We all tend to at least think for a moment this time of year about a New Years Resolution. They tend to be either STOPPING habits or STARTING habits that feels like it will make a positive change in our lives. Sometimes, we talk about them in terms of the end goal, i.e., “Get Organized” or “Get Healthy” or “Get Out of Debt”, but in order for resolutions to stick, we need to focus on the behaviors and incremental change we can focus on, not just the outcome we’re hoping to achieve. So, how do we do that?
1) Make it specific, and focus on what actions you can take.
Think about something like “Get Healthy.” You may even be more specific like, “Lower My Cholesterol” or “Lose 15 pounds” or “Quit smoking.” Okay, good; now we’re getting a bit closer to understanding what we can do (or not do) to get there. But you may need to get more specific. These might involve changes to your diet, or starting or increasing an exercise regimen. THESE are actions you can focus on to generate results.
2) Draw up a reasonable plan.
You won’t get to any big goal that requires behavior change overnight. Consider how to tie your resolution to a reasonable timeline. For new habits, this means creating them to generate For breaking habits, you may have to frame it in terms of the consistent abandonment of behavior over time, which may LEAD to forever, but isn’t what you’re shooting for. “Quit smoking and stay off cigarettes for at least six months” may sound more achievable than “Never Smoke Again.” Or something like “Reduce my screen time” could be “Turn off screens by 8 pm each night” and then eventually you might move to “no screen time after dinner,” but you’ve built towards it. Losing 15 pounds this year could be “Lose 5 pounds by the beginning of spring, another five by the end of summer, and five more before Christmas.” This becomes something you can work towards, and a reasonable plan of how to get there can be developed.
3) Put it on your calendar.
If you’re trying to create a new habit or have to put in time or energy towards behavior change, you need to figure out exactly how and when you’re making that happen. Whether it is exercise or making sure you’re going through the mail every day so that you can achieve a goal of keeping your kitchen cleaned and organized, look to your calendar and schedule that activity in, and HONOR your commitment to that schedule. If you think that behavior change is going to happen without you making the space in your day for it to do so, you’ll find yourself back where you were on December 31st pretty quickly.
4) Reward forming new (or breaking old) habits.
It’s simple: Habits form because some part of us likes the outcome they generate (even laziness has its reward of relaxation, right?). But sometimes, the desirable outcome can take some time, and our need for immediate results or reinforcement can get in our way of building up to that point. So, what if you could trick yourself into reinforcing that habit until the results you want show up? What if you could satiate that craving for immediate feedback with something else you really value? “If I do this habit for a week straight, I’ll reward myself with ____,” is a way to keep your eye on smaller prizes until the larger payoff shows up.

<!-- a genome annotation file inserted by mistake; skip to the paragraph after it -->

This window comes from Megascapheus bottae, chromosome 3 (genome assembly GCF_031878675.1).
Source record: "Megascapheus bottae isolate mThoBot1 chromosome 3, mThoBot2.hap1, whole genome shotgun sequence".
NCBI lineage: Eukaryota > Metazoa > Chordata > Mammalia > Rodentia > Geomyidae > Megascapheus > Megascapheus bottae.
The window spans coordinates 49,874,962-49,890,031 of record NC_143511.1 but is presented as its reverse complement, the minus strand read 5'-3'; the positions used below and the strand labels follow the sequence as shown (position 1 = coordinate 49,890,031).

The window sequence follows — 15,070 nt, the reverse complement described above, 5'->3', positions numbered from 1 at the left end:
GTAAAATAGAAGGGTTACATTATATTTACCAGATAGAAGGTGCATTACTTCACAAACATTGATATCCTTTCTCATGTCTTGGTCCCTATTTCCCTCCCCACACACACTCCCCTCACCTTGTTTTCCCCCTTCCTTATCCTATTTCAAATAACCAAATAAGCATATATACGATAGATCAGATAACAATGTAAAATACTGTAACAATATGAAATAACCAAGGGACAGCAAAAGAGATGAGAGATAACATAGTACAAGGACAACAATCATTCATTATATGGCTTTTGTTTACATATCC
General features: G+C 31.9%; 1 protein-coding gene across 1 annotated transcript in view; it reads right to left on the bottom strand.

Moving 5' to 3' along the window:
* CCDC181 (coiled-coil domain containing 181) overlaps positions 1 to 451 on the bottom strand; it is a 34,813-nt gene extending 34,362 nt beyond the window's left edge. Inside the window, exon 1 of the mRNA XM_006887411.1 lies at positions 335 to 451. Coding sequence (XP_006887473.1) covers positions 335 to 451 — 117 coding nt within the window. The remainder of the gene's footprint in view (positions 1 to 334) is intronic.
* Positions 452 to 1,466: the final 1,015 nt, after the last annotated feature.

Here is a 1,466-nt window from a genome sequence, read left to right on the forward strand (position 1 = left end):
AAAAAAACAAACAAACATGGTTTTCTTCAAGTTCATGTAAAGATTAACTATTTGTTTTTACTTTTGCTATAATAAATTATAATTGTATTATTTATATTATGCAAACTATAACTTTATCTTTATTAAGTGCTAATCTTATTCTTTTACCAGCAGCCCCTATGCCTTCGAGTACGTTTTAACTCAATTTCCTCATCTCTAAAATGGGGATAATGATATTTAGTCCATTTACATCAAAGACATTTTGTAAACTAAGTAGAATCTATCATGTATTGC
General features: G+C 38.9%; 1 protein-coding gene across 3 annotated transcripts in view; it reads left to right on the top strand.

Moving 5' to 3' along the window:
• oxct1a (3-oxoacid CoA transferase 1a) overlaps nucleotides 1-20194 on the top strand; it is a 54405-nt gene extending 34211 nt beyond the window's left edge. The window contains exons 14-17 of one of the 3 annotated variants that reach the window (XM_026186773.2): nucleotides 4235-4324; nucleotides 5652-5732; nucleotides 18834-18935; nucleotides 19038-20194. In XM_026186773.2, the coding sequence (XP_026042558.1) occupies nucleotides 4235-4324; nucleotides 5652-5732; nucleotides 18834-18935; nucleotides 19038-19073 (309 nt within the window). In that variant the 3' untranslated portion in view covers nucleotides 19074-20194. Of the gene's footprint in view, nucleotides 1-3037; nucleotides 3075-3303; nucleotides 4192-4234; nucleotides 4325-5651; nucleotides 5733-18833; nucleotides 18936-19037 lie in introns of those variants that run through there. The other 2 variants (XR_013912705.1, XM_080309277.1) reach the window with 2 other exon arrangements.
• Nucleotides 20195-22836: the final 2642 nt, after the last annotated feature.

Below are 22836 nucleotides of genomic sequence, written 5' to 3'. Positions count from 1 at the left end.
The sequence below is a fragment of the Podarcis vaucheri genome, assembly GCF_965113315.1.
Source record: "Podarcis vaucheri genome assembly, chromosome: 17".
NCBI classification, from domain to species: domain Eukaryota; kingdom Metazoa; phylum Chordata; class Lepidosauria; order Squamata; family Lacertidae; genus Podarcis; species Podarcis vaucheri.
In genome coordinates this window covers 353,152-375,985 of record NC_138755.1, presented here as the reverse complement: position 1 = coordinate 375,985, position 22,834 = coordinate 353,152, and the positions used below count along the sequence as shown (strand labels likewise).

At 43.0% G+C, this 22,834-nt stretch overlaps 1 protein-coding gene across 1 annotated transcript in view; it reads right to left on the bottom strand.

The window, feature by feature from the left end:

5) Eliminate triggers.
I remember seeing Alton Brown speak a few years back, and he’d recently lost a significant amount of weight. He shared the secret to his success: He stopped drinking milk. Wait, what? How did that work? Well, he explained that he LOVED a cold glass of milk with cakes and cookies and desserts… without the milk, he just wouldn’t enjoy them as much. So, no milk, no real desire to have a less-than-satisfactory dessert. It was the not-eating-dessert part that helped bring about the weight loss, but the milk was the trigger. What are the triggers related to the habits you’re trying to achieve? I know that people looking to quit smoking talk about how certain social situations just compel them to have a cigarette, so changing that social situation helps. When you hear yourself say, “Oh, I always eat a bowl of ice cream when I sit down to watch TV at night,” you might question whether you’d still eat that ice cream if you read a book instead of watching TV. Find those relationships and see how you could change the trigger to bring about a new result and success for your resolution.
6) Get support.
Whether you’re announcing to the world on Facebook that you intend to make this change, or you’re just telling one person whom you know will help keep you accountable, putting our intentions out there in the world can help us feel like, “Well, I made it public, so now I *have* to keep up with it!” Maybe we’re tricking ourselves into avoiding the public shame of failing, or maybe we just really know that feeling that someone else cares about our success can go a long way.
7) Remember your “Why”.
The most important step for me is making sure we’re rooted in understanding the big picture of WHY we wanted to make this change in the first place. When it is meaningful and clear, we can use it as an anchor for our commitment during the tough times. Heck, the word “resolution” is rooted in “RESOLVE,” and heck knows, resolve means a will and a commitment larger than we’ve taken on thus far. Remembering why you’ve resolved to make this change can help you forgive yourself when you slip up and then need to get back on track. Behavior change is HARD, and we need all the help we can get!
Consider these steps as you build YOUR plan to success in 2019! Remember: we all struggle with this, which is why only 8% of people achieve their resolutions! Let’s all do what we can to put ourselves in the WIN column this year, shall we?